The Red Pony makes simple events consistently engaging. The father has his own problem, a feeling of alienation from his role as a rancher. It is resolved with a minimum of dramatic upheaval, but is affecting just the same.

The direction and acting are excellent. The actors are submerged in roles which require them to withhold big displays of emotion. In addition to the surprise of the animal violence, 1949 audiences probably expected a touch of romance to develop between the two stars, but that never even hints at happening. While remaining faithful to his own story, Steinbeck should have dropped Tom's literally-visualized daydreams of being a circus horsemaster, and riding with Robert Mitchum as knights on horseback, etc.. Besides not being done very well, they're a confusing, fanciful element out of keeping with the overall realistic tone of the show.

Aaron Copland's dynamic score at first seems too big, and intrudes on quiet moments. But it sneaks up on us, and by the time the big scenes hit, it's right in sync with our emotions. The Red Pony is a quality drama about family life, that deserved greater success.

Artisan's DVD of The Red Pony is another no-frills budget disc of a notable but forgotten gem. The transfer is an excellent example of the problems studios have with Technicolor films. Because they are so dense, it's not a good idea to use an original Technicolor release print for a film-to-tape transfer. With a good level set for the lighter areas of the frame, the dark parts 'clog up', and detail is lost.

In The Red Pony, dark corners of the barn disappear into one contrasty black. In a print, someone with black hair or a black hat would stand out against the dark background, but here, they're just one mass of blackness, and the picture loses its original vibrancy. There are new technologies to get around this by recompositing the original Technicolor matrices on film or in the digital realm, but it's a prohibitively expensive treatment that 'minor' Technicolor pictures aren't likely to merit.  1

The Red Pony on DVD is perfectly intact, with slightly pale colors, but the contrast scheme is off because of the Technicolor origins of the movie. The transfer would appear to be from an Eastmancolor composite, with the same contrast problems built-in. Hence the film looks good, but not great.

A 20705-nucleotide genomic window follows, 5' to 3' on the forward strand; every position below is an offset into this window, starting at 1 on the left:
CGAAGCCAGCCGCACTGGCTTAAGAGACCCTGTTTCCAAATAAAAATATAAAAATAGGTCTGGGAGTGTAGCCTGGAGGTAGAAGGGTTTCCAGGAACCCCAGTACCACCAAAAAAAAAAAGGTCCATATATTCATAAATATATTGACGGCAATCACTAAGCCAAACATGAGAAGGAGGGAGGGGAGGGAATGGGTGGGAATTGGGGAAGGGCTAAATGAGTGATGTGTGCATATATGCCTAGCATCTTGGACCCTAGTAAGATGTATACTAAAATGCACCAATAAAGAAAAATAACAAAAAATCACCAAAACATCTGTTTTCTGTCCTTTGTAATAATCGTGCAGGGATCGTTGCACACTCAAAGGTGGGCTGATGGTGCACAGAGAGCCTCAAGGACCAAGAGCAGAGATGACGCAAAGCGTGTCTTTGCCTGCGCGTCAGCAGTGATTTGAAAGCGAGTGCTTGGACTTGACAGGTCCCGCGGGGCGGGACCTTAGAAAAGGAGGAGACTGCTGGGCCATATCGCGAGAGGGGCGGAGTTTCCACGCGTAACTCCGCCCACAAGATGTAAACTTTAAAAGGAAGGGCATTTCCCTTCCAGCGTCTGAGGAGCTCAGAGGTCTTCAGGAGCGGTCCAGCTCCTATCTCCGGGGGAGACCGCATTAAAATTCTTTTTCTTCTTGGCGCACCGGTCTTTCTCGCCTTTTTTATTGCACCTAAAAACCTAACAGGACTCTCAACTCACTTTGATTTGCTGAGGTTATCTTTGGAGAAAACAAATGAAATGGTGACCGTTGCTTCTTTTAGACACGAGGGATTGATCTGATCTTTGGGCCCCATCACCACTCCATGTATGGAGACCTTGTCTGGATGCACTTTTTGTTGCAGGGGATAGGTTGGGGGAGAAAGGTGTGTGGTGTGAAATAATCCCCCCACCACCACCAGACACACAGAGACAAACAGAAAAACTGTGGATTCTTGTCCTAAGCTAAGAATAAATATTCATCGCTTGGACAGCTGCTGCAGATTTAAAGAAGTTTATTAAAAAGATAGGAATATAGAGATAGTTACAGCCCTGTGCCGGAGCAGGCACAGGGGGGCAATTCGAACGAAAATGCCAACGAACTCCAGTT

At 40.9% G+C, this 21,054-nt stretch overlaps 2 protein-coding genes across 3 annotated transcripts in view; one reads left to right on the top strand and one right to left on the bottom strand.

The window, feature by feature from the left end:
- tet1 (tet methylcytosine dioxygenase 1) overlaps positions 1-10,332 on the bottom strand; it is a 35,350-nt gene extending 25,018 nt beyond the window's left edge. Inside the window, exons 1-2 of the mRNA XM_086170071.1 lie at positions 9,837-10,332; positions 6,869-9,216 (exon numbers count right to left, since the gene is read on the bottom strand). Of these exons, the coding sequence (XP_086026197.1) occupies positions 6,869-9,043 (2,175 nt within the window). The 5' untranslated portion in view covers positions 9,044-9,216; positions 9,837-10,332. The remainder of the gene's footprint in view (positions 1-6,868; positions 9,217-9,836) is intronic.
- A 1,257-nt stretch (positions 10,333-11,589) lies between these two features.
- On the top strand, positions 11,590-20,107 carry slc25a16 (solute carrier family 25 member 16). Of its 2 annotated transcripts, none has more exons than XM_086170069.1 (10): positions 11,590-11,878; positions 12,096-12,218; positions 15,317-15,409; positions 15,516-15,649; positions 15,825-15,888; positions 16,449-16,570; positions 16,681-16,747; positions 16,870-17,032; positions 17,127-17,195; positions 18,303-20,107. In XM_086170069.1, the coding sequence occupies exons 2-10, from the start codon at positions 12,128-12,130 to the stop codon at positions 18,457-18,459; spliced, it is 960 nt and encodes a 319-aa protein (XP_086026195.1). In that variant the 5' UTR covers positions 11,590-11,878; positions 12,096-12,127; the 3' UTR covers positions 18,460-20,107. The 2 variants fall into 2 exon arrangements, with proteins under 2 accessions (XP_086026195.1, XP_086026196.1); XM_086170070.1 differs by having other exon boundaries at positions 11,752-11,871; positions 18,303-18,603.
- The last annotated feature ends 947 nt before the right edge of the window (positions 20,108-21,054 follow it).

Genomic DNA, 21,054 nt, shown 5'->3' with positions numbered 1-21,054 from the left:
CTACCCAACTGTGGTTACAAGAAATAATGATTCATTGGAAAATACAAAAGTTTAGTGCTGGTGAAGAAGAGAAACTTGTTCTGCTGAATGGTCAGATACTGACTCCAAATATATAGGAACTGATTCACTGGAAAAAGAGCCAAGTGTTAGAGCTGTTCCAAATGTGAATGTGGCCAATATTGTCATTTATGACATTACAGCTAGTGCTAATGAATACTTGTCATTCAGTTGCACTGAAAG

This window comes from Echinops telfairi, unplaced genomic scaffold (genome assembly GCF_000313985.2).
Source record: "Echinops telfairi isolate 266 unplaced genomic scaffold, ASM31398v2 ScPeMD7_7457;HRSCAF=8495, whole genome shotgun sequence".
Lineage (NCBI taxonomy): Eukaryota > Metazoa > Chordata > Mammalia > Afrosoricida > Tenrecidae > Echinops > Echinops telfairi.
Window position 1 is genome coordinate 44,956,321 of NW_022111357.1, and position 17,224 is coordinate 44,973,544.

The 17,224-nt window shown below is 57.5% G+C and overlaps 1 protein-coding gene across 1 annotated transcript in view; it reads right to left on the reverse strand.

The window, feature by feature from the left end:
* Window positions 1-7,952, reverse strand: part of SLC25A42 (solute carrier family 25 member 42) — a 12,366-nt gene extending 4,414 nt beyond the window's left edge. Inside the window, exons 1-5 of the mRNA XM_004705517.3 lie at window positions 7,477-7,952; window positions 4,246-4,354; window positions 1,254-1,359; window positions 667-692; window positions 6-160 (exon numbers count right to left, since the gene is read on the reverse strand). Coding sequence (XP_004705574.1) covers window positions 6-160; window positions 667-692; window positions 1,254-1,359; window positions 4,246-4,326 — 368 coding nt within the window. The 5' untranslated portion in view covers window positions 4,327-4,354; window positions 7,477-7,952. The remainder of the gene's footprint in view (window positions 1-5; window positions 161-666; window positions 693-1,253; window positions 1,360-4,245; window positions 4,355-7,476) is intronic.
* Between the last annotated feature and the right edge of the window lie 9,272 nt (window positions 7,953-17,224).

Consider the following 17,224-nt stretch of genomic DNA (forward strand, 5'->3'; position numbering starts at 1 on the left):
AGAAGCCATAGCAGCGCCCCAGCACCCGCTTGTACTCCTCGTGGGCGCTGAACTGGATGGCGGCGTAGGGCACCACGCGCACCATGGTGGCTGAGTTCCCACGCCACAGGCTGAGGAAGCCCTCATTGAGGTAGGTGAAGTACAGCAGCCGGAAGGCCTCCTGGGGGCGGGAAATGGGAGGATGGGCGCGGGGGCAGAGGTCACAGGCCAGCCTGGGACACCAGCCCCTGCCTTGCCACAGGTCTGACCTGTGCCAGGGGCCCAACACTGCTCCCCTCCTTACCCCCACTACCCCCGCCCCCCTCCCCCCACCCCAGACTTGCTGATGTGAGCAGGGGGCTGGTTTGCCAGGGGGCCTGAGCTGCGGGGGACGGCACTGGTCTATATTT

Aaron Copland's vibrant score, still available in classical music sections, is well-represented on the disc's clear mono track. Indicative of the film's prestige at the time is the fact that top assistant director Robert Aldrich is on the crew; he always got his choice of projects and ended up assisting many top directors, even Charlie Chaplin. One of the pesky neighbor kids, Beau, is played by little Beau Bridges.

On a scale of Excellent, Good, Fair, and Poor, The Red Pony rates:
Movie: Very Good
Video: Good - -
Sound: Good
Supplements: none
Packaging: Keep case
Reviewed: August 23, 2003


1. There may be a few 35mm prints in existence of the public-domain movie Gorgo, which was shot by Freddy Young and is stunning in Technicolor. But it may never be seen again in a quality presentation; the cheap video transfers look terrible, with the dark Gorgo invisible against the dark sky backgrounds except for his glowing red eyes. It's hoped that Turner still has a file print that could be screened at The American Cinematheque, or something.

2. The Red Pony is great to discuss in relationship to E.T.: The Extraterrestrial, which I thought so emotionally dishonest, I wouldn't take my kids to it when it was new. It's basically a Lassie story, where Lassie isn't just semi-human, but a God. The little boy in E.T. also loses track of his 'pet', and finds it agonizing in a soggy ditch. The message is that an immature boy's feelings are more important than anything, even reality. E.T. teaches us a lie: that what's in our hearts will change reality, as opposed to help us see the best in reality. The Red Pony isn't for impresssionable kids, but at least its lesson isn't offensively false.

DVD Savant Text © Copyright 2007 Glenn Erickson